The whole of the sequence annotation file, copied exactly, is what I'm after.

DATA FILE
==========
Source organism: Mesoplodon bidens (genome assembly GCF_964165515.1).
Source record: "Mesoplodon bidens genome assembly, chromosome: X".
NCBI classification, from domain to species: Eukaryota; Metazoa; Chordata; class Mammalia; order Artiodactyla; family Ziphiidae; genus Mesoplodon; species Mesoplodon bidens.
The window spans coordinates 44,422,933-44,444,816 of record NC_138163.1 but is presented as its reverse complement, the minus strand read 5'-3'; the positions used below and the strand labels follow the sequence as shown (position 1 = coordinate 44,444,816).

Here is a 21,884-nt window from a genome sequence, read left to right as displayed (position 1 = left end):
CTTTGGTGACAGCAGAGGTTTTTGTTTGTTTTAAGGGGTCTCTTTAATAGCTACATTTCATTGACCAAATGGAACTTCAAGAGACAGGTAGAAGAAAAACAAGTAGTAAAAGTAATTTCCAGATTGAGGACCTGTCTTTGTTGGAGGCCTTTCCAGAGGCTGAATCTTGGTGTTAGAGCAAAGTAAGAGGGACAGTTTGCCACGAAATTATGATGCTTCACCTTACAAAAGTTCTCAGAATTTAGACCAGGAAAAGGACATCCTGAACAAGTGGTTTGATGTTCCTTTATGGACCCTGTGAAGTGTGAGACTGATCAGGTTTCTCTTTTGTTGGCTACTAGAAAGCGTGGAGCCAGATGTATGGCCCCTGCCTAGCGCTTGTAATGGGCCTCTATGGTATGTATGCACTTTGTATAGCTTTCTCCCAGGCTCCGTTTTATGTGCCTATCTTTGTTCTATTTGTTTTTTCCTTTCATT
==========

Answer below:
Source organism: Mesoplodon bidens (genome assembly GCF_964165515.1).
Source record: "Mesoplodon bidens genome assembly, chromosome: X".
NCBI classification, from domain to species: Eukaryota; Metazoa; Chordata; class Mammalia; order Artiodactyla; family Ziphiidae; genus Mesoplodon; species Mesoplodon bidens.
The window spans coordinates 44,422,933-44,444,816 of record NC_138163.1 but is presented as its reverse complement, the minus strand read 5'-3'; the positions used below and the strand labels follow the sequence as shown (position 1 = coordinate 44,444,816).

Here is a 21,884-nt window from a genome sequence, read left to right as displayed (position 1 = left end):
CTTTGGTGACAGCAGAGGTTTTTGTTTGTTTTAAGGGGTCTCTTTAATAGCTACATTTCATTGACCAAATGGAACTTCAAGAGACAGGTAGAAGAAAAACAAGTAGTAAAAGTAATTTCCAGATTGAGGACCTGTCTTTGTTGGAGGCCTTTCCAGAGGCTGAATCTTGGTGTTAGAGCAAAGTAAGAGGGACAGTTTGCCACGAAATTATGATGCTTCACCTTACAAAAGTTCTCAGAATTTAGACCAGGAAAAGGACATCCTGAACAAGTGGTTTGATGTTCCTTTATGGACCCTGTGAAGTGTGAGACTGATCAGGTTTCTCTTTTGTTGGCTACTAGAAAGCGTGGAGCCAGATGTATGGCCCCTGCCTAGCGCTTGTAATGGGCCTCTATGGTATGTATGCACTTTGTATAGCTTTCTCCCAGGCTCCGTTTTATGTGCCTATCTTTGTTCTATTTGTTTTTTCCTTTCATT